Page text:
Parents give their children a lot of credit.
Almost one in 10 parents (8%) with children under the age of 18 say at least one of these children has a credit card, according to a CreditCards.com report released Monday.
And other data shows that the numbers could be even higher: According to a study released in 2017 by the finance company T. Rowe Price. Almost one in five (18%) parents of children aged 8-14 say their child has a credit card, according to data released in 2017 by the finance company T. Rowe Price. It is 13% of 8-9 year olds; 18% of 10- to 12-year-olds and 19% of 13- to 14-year-olds show the data.
Other parents borrow their children card: More than half of Americans with children under 1
Worse still: Among parents who have credit cards, 21% said their children have used parents' cards without permission, the CreditCards.com survey revealed.
Of course, children with credit cards do not just go into a bank and demand a credit card – card issuers have age limits. Instead, many parents put their children on their cards as an authorized user, which means their child may use their cards, explains Kimberly Palmer, Nerd Wallet's credit card expert. Or they can just deliver their own cards to their children. (Some cards have no minimum age to add someone as an authorized user, others have it, typically about 13 or more.)
Parents give and allow children to borrow their cards for various reasons, experts say: Two do it easier for children to buy things when they are away from mother and father; so they have emergency money if they need it; to build their children's credit and to help teach them financial responsibility. But should you do that? Here's what to consider.
How old and mature is your child? Just because other parents give – or let their children borrow – credit cards at the age of eight, doesn't mean you should. "It's hard to imagine a scenario", where it makes sense to give an 8 or 9-year-old credit card, says CompareCards.com's Matt Schulz. He says the later teens are probably the most appropriate to give a child a credit card – but it all depends on how mature and responsible they are with money. "There are 16-year-olds who can be responsible enough, but many 19-year-olds are not," he says. Do things like looking at how your child handles his or her supplement, for example – does he use it quickly and then ask for more? – or how he or she behaves when you act together to help find out.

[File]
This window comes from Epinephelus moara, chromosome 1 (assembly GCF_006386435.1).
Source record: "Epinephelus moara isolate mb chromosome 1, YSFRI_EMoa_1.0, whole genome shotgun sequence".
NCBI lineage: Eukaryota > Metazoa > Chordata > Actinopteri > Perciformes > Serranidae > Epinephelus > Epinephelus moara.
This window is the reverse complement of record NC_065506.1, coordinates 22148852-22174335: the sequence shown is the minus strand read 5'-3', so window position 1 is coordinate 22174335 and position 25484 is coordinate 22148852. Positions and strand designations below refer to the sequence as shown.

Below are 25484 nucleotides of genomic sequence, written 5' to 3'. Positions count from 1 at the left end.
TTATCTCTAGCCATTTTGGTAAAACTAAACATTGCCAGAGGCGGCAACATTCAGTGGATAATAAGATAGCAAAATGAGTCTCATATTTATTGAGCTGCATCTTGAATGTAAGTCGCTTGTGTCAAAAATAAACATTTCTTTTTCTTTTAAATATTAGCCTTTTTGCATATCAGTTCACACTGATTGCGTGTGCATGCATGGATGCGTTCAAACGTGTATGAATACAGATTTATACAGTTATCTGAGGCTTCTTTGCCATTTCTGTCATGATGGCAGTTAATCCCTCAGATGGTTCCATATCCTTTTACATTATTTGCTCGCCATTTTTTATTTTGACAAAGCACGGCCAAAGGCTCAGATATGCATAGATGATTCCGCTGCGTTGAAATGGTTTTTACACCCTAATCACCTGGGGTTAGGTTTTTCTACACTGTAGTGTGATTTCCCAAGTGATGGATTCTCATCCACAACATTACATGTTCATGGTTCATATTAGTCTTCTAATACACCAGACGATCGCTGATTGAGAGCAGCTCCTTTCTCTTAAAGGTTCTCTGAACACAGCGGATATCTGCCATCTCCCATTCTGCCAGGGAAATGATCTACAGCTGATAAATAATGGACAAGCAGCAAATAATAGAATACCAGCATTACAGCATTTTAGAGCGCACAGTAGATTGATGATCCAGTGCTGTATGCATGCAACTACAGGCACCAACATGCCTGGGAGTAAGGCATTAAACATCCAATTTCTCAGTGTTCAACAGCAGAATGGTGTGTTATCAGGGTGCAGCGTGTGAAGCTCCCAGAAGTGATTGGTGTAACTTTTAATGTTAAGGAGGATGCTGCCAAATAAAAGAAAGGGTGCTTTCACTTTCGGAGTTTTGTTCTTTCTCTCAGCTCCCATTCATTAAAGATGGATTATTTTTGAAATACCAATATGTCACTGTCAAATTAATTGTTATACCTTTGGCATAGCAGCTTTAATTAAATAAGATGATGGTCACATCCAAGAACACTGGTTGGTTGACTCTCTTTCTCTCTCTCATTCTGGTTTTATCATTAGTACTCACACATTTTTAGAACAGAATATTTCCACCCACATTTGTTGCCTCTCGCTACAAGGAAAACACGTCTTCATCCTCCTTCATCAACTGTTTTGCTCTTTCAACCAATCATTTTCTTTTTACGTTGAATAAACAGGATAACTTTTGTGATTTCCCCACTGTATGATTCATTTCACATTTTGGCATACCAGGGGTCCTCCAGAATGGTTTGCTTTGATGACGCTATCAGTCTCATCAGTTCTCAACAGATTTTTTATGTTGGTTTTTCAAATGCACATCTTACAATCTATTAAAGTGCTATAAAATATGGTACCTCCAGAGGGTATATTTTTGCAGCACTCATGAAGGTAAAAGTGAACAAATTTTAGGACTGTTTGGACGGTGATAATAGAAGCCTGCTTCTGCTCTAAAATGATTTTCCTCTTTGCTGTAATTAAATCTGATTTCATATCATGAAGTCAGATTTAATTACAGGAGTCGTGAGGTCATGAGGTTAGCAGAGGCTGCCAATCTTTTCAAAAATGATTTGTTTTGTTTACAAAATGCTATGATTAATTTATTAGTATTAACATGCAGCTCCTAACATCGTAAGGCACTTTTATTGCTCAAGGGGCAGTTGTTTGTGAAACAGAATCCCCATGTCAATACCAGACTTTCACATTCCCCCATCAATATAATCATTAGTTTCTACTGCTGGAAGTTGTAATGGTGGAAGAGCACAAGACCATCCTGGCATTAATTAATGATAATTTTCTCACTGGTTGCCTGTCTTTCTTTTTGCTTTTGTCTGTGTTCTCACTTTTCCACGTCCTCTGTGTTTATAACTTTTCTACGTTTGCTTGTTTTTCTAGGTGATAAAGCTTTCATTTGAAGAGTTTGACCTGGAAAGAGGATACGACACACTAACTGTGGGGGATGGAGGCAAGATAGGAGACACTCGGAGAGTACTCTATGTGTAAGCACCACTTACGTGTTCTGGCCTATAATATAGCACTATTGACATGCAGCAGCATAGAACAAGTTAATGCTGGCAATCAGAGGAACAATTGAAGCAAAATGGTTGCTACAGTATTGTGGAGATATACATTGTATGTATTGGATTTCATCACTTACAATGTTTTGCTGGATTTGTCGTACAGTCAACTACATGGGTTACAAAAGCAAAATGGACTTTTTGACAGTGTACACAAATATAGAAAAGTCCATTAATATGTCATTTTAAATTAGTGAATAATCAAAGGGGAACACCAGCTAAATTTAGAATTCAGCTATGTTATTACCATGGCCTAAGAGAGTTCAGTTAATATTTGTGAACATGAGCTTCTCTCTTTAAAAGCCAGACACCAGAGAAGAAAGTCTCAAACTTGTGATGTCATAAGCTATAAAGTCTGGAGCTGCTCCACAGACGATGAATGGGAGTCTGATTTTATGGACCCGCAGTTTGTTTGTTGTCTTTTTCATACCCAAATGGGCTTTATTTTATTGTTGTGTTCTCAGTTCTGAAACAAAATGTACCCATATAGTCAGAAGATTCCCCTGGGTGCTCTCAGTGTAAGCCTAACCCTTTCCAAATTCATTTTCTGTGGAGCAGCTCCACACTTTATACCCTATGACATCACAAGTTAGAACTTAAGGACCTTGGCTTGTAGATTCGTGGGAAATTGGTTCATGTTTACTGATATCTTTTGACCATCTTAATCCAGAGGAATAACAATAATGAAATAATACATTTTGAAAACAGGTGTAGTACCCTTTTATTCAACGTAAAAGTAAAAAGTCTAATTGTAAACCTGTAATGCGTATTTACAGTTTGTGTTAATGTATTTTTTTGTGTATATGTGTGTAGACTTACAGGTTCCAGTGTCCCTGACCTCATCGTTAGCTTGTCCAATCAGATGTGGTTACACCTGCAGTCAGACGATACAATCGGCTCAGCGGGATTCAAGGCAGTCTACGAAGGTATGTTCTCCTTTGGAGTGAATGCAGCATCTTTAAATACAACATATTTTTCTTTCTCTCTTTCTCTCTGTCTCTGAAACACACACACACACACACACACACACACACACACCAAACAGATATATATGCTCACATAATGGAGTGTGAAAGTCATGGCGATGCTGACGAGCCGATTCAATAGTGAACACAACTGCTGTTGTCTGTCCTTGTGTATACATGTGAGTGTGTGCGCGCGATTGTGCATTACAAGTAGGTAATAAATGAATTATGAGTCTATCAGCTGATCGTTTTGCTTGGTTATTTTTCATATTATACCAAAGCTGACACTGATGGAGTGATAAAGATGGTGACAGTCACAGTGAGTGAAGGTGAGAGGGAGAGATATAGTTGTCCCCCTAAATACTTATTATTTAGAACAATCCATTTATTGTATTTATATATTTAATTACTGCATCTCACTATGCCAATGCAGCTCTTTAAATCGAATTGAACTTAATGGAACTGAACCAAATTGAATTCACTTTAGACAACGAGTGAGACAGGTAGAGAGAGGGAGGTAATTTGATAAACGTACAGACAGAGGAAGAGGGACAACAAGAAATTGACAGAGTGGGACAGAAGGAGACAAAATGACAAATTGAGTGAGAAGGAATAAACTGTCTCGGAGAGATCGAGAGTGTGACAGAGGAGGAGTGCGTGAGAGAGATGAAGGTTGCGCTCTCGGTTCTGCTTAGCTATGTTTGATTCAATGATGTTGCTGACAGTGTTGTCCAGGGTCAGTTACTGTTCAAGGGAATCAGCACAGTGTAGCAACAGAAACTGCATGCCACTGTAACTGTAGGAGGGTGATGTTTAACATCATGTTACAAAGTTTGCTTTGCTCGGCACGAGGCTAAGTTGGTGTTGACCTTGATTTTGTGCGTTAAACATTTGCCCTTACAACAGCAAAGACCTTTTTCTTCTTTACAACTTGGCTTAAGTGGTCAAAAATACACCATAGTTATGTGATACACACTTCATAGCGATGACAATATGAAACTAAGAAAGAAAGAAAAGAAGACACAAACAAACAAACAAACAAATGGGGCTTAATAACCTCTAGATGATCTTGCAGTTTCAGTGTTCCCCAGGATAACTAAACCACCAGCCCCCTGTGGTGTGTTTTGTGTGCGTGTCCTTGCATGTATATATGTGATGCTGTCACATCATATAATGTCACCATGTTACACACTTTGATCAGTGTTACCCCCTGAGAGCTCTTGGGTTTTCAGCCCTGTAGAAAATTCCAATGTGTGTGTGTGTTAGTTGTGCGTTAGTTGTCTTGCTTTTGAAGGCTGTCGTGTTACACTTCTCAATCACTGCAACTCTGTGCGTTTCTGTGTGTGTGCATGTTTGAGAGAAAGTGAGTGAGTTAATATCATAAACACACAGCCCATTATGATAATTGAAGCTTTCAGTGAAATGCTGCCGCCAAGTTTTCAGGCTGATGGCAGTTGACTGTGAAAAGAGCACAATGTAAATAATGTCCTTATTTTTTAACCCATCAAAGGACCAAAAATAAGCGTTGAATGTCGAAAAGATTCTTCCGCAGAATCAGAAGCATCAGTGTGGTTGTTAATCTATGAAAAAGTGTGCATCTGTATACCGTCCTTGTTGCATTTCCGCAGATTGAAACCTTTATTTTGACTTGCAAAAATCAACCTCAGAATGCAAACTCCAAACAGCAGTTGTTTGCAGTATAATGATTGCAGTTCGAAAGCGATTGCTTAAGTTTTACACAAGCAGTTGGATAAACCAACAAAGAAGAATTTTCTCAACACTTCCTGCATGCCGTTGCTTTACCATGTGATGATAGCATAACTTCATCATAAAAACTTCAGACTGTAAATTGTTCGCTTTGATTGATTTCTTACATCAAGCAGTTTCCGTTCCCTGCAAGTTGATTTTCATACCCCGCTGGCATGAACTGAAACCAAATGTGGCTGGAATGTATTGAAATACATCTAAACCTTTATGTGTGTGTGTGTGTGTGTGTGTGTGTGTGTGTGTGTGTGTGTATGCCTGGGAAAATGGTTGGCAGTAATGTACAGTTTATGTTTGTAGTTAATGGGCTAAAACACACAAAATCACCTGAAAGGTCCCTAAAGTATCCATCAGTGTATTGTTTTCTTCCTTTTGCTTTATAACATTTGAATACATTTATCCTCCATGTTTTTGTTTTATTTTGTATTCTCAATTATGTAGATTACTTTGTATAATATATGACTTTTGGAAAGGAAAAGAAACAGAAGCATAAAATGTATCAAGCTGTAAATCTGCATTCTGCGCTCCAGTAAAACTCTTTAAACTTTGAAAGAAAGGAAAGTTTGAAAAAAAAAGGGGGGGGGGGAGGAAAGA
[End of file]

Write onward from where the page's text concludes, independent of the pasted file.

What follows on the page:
Nor is there a "one-size-fits-all response to when a child is ready to borrow a credit card," Schulz says. "There are some 10-year-olds who are mature enough to handle it, and there are 17-year-olds that you should not leave within 100 meters of your credit card. Ultimately, it is about getting to know your child and setting expectations . "
Have you set spending limits? When you give children a card, "to protect their parents' finances, it's a good idea to choose a card with a low credit limit and also to be sure to track the purchases carefully – on some cards you can sign up for purchase alerts – to make sure the child is not exceeded, "Palmer says. "It is important to agree on what is acceptable to use in advance, and then use the card to have more talks on debt, budgeting and accountability."
Determining spending rules is also important for borrowing: "Before you borrow the card, make sure your son or daughter knows what you expect from them and what the limits are, be aware of what the consequences will be if they do not live up to their end of purchase, "Schulz says. "It's important to have these conversations in advance. It can get some unpleasant talk around the dinner table, but it's far better than waiting until the disaster strikes and the tensions are at their peak."
Have you communicated benefits and disadvantages? It is important that children understand both the risk of credit cards – and the reward. Only communicate risks such as interest of interest in simple examples (say how buying a $ 100 pair of sneakers can end up costing twice as well) as well as how delayed payments and other issues on a credit card can affect credit score. Also, communicating benefits like how paying your bill in time can increase your credit score and why it is important.
And make sure before you let them borrow or get a card that you let them practice using it with you in advance. "I believe in talking to children about money really early in life and also giving some early responsibility. Let them insert the credit card into the slot. Let them buy something with their own money and know they will want later that they did not have These things allow kids to make mistakes when the effort is low, so they will be more comfortable making wise decisions when they are older, and there is more on the line, Schulz says.
Have you considered other options? When you give children a card, Schulz says that it can be good to start children with something like a prepaid card – where you put a certain amount of money on the card, and that's all the child can use – before giving them a credit card Another option is a secured credit card where you deposit a cash deposit (say $ 1000) and that is what you can charge on the account.
This story was originally published in 2017 and has been updated.